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Women in Morocco under the French Protectorate

Updated on December 30, 2012
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I am a working professional who shares a deep passion for writing and likes to share his thoughts using credible sources and facts

The family of King Muhammad VI - The King vastly improved women's rights in Morocco. Her Royal Highness Lalla Salma (the Queen Consort) is the first wife of a Moroccan king to be officially recognized and given a official title.
The family of King Muhammad VI - The King vastly improved women's rights in Morocco. Her Royal Highness Lalla Salma (the Queen Consort) is the first wife of a Moroccan king to be officially recognized and given a official title. | Source

The French presence in Morocco thoroughly shook the Islamic state’s traditional foundations that had remained unchanged since its inception. French society and culture brought many changes to traditional Moroccan society, especially for women. The harem left women in bondage and French ideals fueled the women’s aspirations for life beyond the frontiers of the harem gate. In her book Dreams of Trespass, Fatima Mernissi details the story of her childhood which she spent in a Harem when Morocco was a French Protectorate. Mernissi and other members of her household dreamt of trespassing the frontiers set by Harem life, and ventured in to freedom and opportunities made available by the French presence in Morocco.

Mernissi’s mother represented all women when she challenged Moroccan traditions. She challenged the traditional way of life and the Harem frontiers firstly because they suppressed women in and outside the home. The Mernissi women were basically in prison. They could not leave the front gate without permission, and even if they were permitted, which was rare, they had to be escorted and monitored constantly by a male guardian. They had to keep to their salons and stay away from the men’s quarters, follow strict routines for luncheons, dinners and functions and even stay away from the radio. With the exception of Lalla Mani, who exercised power under the patriarchal system, the women were not free even in their domestic realm. Mernissi’s mother fought against traditional harem life secondly because women could not have their privacy and meet their personal desires. Mernissi’s mother “hated the harem’s lack of privacy and the constant interference of his mother” (Mernissi 232). The Mernissi women dreamed and desired of having romantic evenings like French women to express themselves and fulfill their needs. Mernissi mentioned Scheherazade, Asmahan the princess and other modern women to show that the women definitely needed and would greatly enjoy personal space, romantic relationships and domestic power. Challengers like Mernissi’s mother wanted to get rid of tradition thirdly because they knew it was archaic and based on false reasoning. According to the men and traditional women like Lalla Mani, if women were free, the world would be without law and order and the men would become lazy. According to them, women had to be imprisoned in Harems to keep order and control. Challengers of tradition argued this kind of faulty reasoning kept women in bondage. Mernissi’s mother argued by saying French women were free and the French were powerful to conquer Morocco with ease. Women cited the lifestyles of their European counterparts to show that tradition was based on foolish and outmoded notions and there was no real reason why women should be imprisoned. Mernissi’s mother challenged traditions lastly in an Islamic context. She said there shouldn’t be discrimination, patriarchy and excess segregation of the sexes because Allah created men and women equally. She wanted more unity and harmony instead of separation and polygamy. This internal evolution and self searching doubtlessly occurred because of a foreign impetus. The French presence in Morocco definitely made the Moroccan women question the reason for their bondage.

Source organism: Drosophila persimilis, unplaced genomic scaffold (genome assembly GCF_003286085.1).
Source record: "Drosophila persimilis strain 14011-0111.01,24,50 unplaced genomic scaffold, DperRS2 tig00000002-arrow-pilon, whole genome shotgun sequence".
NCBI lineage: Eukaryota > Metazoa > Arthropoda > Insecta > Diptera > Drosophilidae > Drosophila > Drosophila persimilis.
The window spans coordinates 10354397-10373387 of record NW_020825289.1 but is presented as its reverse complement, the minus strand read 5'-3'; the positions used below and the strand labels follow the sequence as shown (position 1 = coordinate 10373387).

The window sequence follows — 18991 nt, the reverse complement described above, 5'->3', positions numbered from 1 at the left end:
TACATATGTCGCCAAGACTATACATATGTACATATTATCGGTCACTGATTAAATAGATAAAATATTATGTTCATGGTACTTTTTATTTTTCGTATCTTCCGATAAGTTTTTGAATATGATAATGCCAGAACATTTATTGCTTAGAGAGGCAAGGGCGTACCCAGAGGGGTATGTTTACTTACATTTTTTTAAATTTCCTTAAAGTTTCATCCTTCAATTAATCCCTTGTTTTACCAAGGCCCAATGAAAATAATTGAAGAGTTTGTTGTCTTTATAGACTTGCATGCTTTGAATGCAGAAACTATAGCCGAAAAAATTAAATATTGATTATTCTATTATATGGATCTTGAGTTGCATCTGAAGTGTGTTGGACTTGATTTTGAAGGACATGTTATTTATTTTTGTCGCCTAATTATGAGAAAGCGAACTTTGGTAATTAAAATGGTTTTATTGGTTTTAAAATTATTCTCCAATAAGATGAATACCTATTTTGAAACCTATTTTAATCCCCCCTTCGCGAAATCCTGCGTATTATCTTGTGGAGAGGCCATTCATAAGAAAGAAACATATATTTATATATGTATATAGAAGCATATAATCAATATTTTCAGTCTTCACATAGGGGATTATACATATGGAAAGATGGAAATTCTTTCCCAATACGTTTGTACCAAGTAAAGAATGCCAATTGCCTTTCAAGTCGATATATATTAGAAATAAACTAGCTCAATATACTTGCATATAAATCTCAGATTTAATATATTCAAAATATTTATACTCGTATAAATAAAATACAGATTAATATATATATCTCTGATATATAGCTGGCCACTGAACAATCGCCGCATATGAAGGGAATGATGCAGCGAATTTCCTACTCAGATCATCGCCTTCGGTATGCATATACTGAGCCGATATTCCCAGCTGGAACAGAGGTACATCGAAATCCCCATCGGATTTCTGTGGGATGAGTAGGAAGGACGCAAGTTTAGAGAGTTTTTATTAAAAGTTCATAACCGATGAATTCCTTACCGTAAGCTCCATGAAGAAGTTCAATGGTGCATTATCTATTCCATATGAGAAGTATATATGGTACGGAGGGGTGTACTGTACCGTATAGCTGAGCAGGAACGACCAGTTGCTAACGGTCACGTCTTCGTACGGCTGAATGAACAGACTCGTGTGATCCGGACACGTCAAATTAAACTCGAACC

Moroccan Muslim Women wearing traditional clothes - the Niqab or Burqa as it is famously known
Moroccan Muslim Women wearing traditional clothes - the Niqab or Burqa as it is famously known | Source